But national security is not like that. The politics of national security are dominated by an essentially metaphorical competition over strength, will, and determination. The key is that, as New America Foundation senior fellow Mark Schmitt has written on his Web log, the Decembrist, “It's not what you say about the issues, it's what the issues say about you.” Americans expect the president to keep them safe, and a candidate who doesn't do enough to emphasize security comes across as someone who's not up to the job. Voters may not have been hankering for a candidate to promise to expand the regular Army and double the number of special-operations troops. But those were planks of the Kerry platform, and if he had emphasized them, it would have cut against unflattering stereotypes of Democratic weakness and transformed public perception of the party into one that sees liberals as the ones prepared to dedicate real resources to national security and not just talk a good game.

Ostentatious condemnations of Bush's unilateralism, by contrast, accomplish little. Indeed, though an emphasis on getting more help from allies may have polled well, it also reinforced precisely the caricature that the Republicans sought to create of a Democratic administration whose foreign policy would be centered on “permission slips” and “global tests.” Bush was -- and is -- able to get away with murky and incoherent approaches to issues like Pakistan, Iran, and North Korea because Republicans are fundamentally trusted to keep America safe. For Democrats, addressing these second-tier issues would provide an opportunity to change the way the party is seen. In 1992, voters were not necessarily crying out for a candidate who would “end welfare as we know it.” But Bill Clinton's promise to do so altered perceptions of the Democratic Party and allowed Clinton to get a hearing for his ideas on other fronts.

If Kerry's handlers seemed unprepared to handle the national-security issue, that's largely because they were unprepared. Presidential races are rare, and operatives cut their teeth in national politics running campaigns for the House and the Senate. Because the national-security issue is of limited relevance to these races, and because it's been a weak issue for Democrats for decades, the party's operatives have learned to avoid it as much as possible. On the Republican side, conversely, it's been a source of strength, and clever campaign managers have sought opportunities to turn the discussion to foreign and military policy. This has granted them a reservoir of experience and habits that have served them well at the presidential level, where the topic can't be dodged.

Democrats have gained no such experience, and it shows -- not merely in the relatively inept handling of the security issue but in a near-pathological reluctance to engage it. Every time Kerry seemed to get the upper hand in the foreign-policy debate, the papers would be filled with advice from (often anonymous) party strategists that now was the time to “pivot” away from national security and toward jobs and health care rather than to go in for the kill. The thinking here was bizarre: Why disengage from a debate you're winning? The very suggestion only served to underscore Bush's message: Don't trust the Democrats to keep you safe. After all, they don't seem to trust themselves to handle the topic consistently.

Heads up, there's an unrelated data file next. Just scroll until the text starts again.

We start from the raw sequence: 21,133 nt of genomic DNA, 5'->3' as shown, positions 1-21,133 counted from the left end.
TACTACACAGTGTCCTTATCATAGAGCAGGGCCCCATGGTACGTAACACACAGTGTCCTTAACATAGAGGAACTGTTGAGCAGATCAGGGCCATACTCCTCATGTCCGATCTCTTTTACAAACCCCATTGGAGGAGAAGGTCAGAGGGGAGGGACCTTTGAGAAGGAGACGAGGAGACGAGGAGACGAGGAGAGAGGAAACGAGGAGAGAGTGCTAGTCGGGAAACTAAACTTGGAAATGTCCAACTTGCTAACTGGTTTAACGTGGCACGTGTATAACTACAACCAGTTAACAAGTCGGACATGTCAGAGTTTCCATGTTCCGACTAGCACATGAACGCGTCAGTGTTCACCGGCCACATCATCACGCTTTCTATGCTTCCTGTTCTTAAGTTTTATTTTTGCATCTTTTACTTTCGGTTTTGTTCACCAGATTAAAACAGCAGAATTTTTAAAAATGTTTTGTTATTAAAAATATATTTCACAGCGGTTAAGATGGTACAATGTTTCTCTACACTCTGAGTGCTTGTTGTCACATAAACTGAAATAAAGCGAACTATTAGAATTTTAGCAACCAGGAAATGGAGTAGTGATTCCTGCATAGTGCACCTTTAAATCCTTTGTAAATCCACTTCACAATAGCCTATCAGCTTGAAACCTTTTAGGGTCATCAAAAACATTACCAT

Misleading lessons from the Clinton years have exacerbated the problem. A generation of liberals who saw their greatest successes in the 1990s has convinced itself that that era -- after the collapse of the Soviet Union, when foreign-policy questions were less important -- was normal. During the recent period of post-election commiserations, three friends on the Hill outlined the Democrats' path to resurgence, but they did so with a crucial qualification: It would happen only after the salience of the security issue declines. Re-reading John B. Judis and Ruy Teixeira's popular book, The Emerging Democratic Majority, after the election, I noticed the same thing. The majority was repeatedly prophesied to emerge “when memories of 9-11 fade,” or equivalent formulations. But while memories of the attacks as such are likely to fade (and indeed have to a reasonable extent), the salience of the issue isn't going anywhere. A study by Democratic pollster Mark Penn has shown that public interest in world affairs reached a low point in the 1990s not seen since the Great Depression. Democrats can hope that it happens again, but hope is not a plan. Besides, history suggests that it will not. The Clinton years were highly unusual; foreign policy has consistently been a prominent element of presidential campaigns since America's emergence as a major world power in the Spanish-American War, and will probably continue to be for the foreseeable future. The only reliable method of pushing it off the agenda is a 1930s-style economic collapse, but hoping for something like that would be perverse and unrealistic.